‘‘Government exists to protect us from each other. Where government has gone beyond its limits is in deciding to protect us from ourselves.’’
— President Ronald Reagan
In 2014, President Barack Obama directed the U.S. Department of Labor to update the rules concerning overtime pay. On Dec. 1, those rules go into effect. The president, with little more than his signature, forced companies to pay overtime to some 4.2 million workers who were previously exempt.
While it may result in larger paychecks for some employees, it will cause a few problems. Many salaried workers will be converted to hourly, and so they’ll lose certain benefits and prestige, and may view the shift as a demotion. Workers will have less flexibility to go the extra mile to do their jobs. And some employers will cut the base pay of employees to offset the overtime payments.
However, this is not a rant about the new overtime rule. It is a rant about our administrative state and the threat it poses to our liberties.
According to the U.S. Constitution, Article 1, Section 1 to be precise, “All legislative Powers herein granted shall be vested in a Congress of the United States, which shall consist of a Senate and House of Representatives.”
Yet, this new rule, costing private businesses hundreds of millions of dollars a year, was enacted without congressional approval. This is the modern administrative state.
Our government was created with three separate branches, thereby placing into different hands the lawmaking, the enforcement and the adjudication powers of government to avoid abuse and protect liberties. It was another example of the brilliance of the Framers.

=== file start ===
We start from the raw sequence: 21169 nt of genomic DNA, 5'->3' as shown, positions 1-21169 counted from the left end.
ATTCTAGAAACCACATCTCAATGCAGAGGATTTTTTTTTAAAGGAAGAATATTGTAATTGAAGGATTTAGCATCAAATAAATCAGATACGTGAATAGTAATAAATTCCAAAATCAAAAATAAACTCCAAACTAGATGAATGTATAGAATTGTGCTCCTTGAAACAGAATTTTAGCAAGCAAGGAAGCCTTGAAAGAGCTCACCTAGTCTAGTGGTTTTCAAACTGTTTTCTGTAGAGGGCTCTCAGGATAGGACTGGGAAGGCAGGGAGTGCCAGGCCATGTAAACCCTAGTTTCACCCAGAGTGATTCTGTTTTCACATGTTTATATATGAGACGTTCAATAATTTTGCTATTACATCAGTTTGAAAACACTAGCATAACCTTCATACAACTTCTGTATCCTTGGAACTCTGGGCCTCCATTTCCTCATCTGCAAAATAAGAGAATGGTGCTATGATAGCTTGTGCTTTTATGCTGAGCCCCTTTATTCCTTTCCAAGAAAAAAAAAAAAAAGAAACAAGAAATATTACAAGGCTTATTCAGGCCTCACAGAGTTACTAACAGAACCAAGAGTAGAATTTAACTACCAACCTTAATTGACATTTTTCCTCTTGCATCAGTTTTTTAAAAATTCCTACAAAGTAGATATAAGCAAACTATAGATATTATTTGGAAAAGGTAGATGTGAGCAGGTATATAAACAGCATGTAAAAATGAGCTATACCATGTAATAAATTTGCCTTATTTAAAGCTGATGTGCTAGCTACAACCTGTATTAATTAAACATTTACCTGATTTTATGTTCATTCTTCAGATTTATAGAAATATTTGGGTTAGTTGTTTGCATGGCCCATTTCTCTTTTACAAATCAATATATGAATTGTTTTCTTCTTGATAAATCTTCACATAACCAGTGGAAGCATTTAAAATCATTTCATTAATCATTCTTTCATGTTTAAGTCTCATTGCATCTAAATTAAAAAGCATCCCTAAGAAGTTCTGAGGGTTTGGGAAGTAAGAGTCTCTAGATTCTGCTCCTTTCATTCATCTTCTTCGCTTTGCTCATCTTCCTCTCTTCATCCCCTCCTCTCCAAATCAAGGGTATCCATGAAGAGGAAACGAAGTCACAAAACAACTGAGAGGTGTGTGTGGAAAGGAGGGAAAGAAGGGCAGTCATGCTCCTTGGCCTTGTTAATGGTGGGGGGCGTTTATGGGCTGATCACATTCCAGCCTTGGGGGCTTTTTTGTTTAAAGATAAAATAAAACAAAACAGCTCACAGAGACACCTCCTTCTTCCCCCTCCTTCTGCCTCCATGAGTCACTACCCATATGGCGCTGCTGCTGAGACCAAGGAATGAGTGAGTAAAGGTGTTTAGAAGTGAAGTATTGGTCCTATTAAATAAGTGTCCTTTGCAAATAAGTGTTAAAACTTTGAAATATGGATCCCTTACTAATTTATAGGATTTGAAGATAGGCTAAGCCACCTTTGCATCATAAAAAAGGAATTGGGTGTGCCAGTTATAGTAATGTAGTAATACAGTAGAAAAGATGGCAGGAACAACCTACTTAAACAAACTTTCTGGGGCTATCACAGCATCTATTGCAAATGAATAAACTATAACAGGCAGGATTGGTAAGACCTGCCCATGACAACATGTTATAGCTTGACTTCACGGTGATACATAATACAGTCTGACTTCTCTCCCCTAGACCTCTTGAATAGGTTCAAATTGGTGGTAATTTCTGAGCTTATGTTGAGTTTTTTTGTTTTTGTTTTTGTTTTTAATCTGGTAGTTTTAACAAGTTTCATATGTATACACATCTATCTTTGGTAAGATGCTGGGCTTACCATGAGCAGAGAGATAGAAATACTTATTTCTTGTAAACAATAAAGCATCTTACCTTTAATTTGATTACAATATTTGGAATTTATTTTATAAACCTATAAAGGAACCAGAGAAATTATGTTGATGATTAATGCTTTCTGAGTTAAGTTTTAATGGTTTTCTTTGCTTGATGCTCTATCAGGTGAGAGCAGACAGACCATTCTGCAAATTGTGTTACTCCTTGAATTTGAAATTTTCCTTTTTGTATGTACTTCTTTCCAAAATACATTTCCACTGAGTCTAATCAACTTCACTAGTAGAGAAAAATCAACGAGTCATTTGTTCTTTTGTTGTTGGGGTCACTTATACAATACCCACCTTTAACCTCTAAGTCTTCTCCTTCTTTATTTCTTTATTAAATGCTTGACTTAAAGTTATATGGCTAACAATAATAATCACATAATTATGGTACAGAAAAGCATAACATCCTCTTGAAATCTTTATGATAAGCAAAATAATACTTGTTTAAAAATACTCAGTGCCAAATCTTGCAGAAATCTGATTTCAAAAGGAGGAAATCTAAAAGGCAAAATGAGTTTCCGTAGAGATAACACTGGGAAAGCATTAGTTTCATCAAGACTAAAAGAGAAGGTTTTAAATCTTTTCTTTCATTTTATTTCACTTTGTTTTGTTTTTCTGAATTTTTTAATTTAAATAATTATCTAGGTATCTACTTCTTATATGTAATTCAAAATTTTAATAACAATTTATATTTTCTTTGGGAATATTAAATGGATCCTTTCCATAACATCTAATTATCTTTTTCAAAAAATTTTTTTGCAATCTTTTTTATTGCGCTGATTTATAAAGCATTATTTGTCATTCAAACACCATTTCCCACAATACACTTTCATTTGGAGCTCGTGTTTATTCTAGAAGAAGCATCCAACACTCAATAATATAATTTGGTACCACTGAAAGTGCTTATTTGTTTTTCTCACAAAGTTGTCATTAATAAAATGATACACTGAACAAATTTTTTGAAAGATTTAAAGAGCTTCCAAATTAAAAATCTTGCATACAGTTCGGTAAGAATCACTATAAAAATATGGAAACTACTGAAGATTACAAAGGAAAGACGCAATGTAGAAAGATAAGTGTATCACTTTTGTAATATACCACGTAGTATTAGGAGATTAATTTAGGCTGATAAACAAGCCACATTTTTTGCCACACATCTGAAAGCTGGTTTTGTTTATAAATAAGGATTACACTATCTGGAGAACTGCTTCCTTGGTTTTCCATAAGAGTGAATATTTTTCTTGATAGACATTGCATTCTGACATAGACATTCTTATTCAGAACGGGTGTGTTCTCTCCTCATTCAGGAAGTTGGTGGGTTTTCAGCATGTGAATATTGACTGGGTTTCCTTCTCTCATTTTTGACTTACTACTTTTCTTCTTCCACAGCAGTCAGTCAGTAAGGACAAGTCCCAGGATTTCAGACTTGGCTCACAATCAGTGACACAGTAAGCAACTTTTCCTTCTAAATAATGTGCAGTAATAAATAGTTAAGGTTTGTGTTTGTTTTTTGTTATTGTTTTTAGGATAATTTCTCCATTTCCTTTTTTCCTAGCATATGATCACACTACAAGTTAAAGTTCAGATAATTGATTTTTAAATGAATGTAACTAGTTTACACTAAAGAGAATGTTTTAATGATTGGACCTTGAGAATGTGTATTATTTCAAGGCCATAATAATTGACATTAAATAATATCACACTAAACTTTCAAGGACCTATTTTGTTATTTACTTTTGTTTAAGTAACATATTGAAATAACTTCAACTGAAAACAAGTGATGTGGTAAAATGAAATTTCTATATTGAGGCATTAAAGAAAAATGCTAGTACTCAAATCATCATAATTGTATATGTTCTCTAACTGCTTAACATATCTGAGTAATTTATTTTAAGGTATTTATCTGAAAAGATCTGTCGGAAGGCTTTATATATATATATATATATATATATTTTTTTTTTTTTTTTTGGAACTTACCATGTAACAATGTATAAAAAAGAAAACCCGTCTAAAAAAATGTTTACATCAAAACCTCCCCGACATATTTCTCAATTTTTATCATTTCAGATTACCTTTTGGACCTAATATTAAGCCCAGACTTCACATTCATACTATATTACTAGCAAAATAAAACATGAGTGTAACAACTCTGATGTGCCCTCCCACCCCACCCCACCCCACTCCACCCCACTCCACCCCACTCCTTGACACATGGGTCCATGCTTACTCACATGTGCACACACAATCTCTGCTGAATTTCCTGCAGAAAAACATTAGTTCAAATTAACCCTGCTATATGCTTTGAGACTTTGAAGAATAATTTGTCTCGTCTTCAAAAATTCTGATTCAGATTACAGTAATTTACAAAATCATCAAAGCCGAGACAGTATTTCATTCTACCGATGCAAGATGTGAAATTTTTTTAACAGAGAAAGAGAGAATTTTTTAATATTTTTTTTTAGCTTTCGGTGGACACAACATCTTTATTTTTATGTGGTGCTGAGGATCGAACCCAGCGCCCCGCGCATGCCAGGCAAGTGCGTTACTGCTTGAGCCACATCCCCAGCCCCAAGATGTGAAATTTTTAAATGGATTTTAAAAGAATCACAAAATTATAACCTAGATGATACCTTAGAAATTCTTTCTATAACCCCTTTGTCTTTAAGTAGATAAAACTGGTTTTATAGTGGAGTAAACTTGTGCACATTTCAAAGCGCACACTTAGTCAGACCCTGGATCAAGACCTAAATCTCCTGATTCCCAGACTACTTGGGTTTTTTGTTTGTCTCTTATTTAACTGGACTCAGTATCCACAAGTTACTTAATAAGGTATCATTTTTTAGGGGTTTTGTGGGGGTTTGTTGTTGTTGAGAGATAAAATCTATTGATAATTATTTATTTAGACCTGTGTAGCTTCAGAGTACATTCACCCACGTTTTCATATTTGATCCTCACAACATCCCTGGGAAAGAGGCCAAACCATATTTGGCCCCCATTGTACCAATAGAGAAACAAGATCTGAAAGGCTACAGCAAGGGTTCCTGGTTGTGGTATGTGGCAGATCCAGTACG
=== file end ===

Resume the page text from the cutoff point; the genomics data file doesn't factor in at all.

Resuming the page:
Yet, today, executive departments make rules that carry the power of law, they enforce those rules and often they adjudicate and punish violators of the rules.
That is a lot of power placed into the hands of the chief executive. And it is a recipe for tyranny.
Such power can and is abused. We have seen it frequently in the past eight years.
Obama is a serial abuser of executive power. Some examples include his unilateral delay of the employee mandate of the Affordable Care Act and offering federal subsidies to those on the federal exchange in direct contradiction to the law; in 2012, while courting the Latino vote, Obama issued his Delayed Action for Childhood Arrivals, which told federal agencies not to enforce immigration laws in some circumstances against the will of Congress; his unilateral decision not to defend the Defense of Marriage Act in court; his abuse of recess appointments when Congress was not even in recess; and his abuse of executive orders to bypass Congress.
And he bragged about that last one: “We’re not just going to be waiting for legislation in order to make sure that we’re providing Americans the kind of help they need. I’ve got a pen and I’ve got a phone,” Obama said in 2014.
This after he continually berated President George W. Bush for his abuse of executive power.
But, and here is the problem, President-elect Donald Trump also has a pen and a phone. And a history of vendettas against those he believes wronged him as well as a long history of corrupt behavior.
As he wrote in 2007, “When someone intentionally harms you or your reputation, how do you react? I strike back, doing the same thing to them only ten times worse.”
During the campaign he threatened to use the power of law to go after journalists who angered him, he threatened to imprison his opponent, Hillary Clinton, and he praised dictators such as Vladimir Putin and Kim Jong-un for their murderous behavior. He obviously believes true leadership involves threats and violence.
And soon he will have the entirety of the regulatory state at his power to enrich his friends and hurt his enemies.
We really don’t know, yet, how Trump will use that unconstitutional power that has been growing since President Theodore Roosevelt gave birth to the administrative estate at the beginning of the 20th century. But I sure will enjoy the hypocrisy of those who defended Obama’s use of unilateral executive as they rail against Trump for doing the same thing.